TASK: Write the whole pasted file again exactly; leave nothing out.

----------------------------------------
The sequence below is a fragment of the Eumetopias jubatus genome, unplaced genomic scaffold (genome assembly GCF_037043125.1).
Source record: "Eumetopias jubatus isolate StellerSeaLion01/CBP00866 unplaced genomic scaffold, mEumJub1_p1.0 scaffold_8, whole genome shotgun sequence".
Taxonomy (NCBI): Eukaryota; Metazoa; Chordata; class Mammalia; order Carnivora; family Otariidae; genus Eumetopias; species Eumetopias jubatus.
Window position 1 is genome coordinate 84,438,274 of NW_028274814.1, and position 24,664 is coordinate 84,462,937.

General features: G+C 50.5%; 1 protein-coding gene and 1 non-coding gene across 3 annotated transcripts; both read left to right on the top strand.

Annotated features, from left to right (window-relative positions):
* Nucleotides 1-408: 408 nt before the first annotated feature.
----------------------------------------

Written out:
The sequence below is a fragment of the Eumetopias jubatus genome, unplaced genomic scaffold (genome assembly GCF_037043125.1).
Source record: "Eumetopias jubatus isolate StellerSeaLion01/CBP00866 unplaced genomic scaffold, mEumJub1_p1.0 scaffold_8, whole genome shotgun sequence".
Taxonomy (NCBI): Eukaryota; Metazoa; Chordata; class Mammalia; order Carnivora; family Otariidae; genus Eumetopias; species Eumetopias jubatus.
Window position 1 is genome coordinate 84,438,274 of NW_028274814.1, and position 24,664 is coordinate 84,462,937.

General features: G+C 50.5%; 1 protein-coding gene and 1 non-coding gene across 3 annotated transcripts; both read left to right on the top strand.

Annotated features, from left to right (window-relative positions):
* Nucleotides 1-408: 408 nt before the first annotated feature.